Last year, Financial Analysts Journal published a paper by William F. Sharpe titled “The Arithmetic of Investment Expenses.” Sharpe is professor emeritus of finance at Stanford University and the 1990 Nobel Prize in Economics. In the study, he compared two investments: one made in a fund with high operating costs and the other in a fund with low operating costs. The low-cost fund was a Vanguard Total Stock Market Index Fund Admiral Shares, and had an expense ratio of 0.06 percent a year. The high-cost fund had an expense ratio of 1.12 percent a year, which Sharpe said is the average for such funds.
The differences were startling. Over a period of 10 years, the fees on an investment of $10,000 were only $153 with the low-cost Vanguard fund, compared to $2,720 for the high-cost fund. But far more important were the effects high operating costs have on fund returns over the long run. Again over a 10-year period, an investor in the low-cost fund ends up with 11.25 percent more wealth than an investor in the high-cost fund — all because of higher operating costs.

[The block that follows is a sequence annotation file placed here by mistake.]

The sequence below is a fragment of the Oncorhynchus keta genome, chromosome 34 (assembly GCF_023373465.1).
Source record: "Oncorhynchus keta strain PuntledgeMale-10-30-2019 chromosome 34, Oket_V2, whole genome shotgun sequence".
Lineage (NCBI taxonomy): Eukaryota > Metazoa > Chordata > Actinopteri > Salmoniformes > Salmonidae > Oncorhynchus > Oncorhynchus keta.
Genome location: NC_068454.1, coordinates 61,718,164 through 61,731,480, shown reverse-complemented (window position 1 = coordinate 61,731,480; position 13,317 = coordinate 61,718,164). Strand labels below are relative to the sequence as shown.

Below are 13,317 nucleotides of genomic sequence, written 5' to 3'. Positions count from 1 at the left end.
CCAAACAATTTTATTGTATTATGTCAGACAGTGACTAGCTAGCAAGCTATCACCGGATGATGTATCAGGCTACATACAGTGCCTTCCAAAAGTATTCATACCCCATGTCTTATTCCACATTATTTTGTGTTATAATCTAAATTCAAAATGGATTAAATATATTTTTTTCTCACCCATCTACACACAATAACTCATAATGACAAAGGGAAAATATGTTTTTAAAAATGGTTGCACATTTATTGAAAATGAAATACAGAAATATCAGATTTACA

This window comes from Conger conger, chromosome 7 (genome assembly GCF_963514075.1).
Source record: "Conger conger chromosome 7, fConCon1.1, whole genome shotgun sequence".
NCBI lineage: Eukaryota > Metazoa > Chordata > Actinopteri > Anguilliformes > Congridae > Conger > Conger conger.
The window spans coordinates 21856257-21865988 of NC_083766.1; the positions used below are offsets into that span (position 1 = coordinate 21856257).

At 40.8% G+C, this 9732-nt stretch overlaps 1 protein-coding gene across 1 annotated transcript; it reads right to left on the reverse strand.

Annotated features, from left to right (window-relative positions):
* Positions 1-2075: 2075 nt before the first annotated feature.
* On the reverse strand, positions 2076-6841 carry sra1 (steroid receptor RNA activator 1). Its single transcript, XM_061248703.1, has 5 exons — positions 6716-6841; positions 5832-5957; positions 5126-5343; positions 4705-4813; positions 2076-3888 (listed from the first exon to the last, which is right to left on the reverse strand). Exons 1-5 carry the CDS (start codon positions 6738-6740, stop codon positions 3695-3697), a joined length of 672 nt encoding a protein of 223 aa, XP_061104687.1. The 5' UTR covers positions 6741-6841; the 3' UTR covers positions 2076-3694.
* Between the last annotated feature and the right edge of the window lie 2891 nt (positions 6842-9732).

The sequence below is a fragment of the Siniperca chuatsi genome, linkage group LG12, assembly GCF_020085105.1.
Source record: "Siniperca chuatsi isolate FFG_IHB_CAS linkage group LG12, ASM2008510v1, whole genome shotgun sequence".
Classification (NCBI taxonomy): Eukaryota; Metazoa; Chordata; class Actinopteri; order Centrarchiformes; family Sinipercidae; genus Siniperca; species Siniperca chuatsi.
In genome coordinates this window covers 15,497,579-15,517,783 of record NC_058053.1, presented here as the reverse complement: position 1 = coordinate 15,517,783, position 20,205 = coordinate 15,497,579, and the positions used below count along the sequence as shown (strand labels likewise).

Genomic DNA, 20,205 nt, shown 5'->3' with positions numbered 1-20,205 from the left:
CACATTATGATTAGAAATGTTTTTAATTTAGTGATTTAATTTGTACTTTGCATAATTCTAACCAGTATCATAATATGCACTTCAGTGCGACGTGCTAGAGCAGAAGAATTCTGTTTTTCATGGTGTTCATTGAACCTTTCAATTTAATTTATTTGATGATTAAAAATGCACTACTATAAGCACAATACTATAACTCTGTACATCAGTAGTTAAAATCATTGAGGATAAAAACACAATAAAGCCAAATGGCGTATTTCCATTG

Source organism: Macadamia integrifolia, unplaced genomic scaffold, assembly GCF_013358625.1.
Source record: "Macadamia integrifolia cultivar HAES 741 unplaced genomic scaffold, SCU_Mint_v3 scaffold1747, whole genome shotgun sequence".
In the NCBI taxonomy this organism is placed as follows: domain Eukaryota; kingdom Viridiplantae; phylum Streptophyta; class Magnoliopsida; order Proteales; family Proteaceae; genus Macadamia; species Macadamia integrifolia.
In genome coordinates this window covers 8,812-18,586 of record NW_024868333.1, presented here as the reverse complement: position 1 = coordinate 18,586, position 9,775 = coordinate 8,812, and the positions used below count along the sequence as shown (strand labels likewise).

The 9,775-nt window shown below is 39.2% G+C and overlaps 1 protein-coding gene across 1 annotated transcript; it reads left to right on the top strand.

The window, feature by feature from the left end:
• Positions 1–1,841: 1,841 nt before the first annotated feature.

“A person saving for retirement who chooses low-cost investments,” Sharpe says, “could have a standard of living throughout retirement more than 20 percent higher than that of a comparable investor in high-cost investments.”
The funds being compared were index funds designed to simply track a benchmark. My Vanguard fund, for instance, mimics the S&P 500 (^GPSC). While there is almost certainly a human looking after things at my fund, that person isn’t moving stocks in and out of it at his or her personal discretion. Not only would I have to pay extra for that, but I would also have to bear the costs such moves would generate.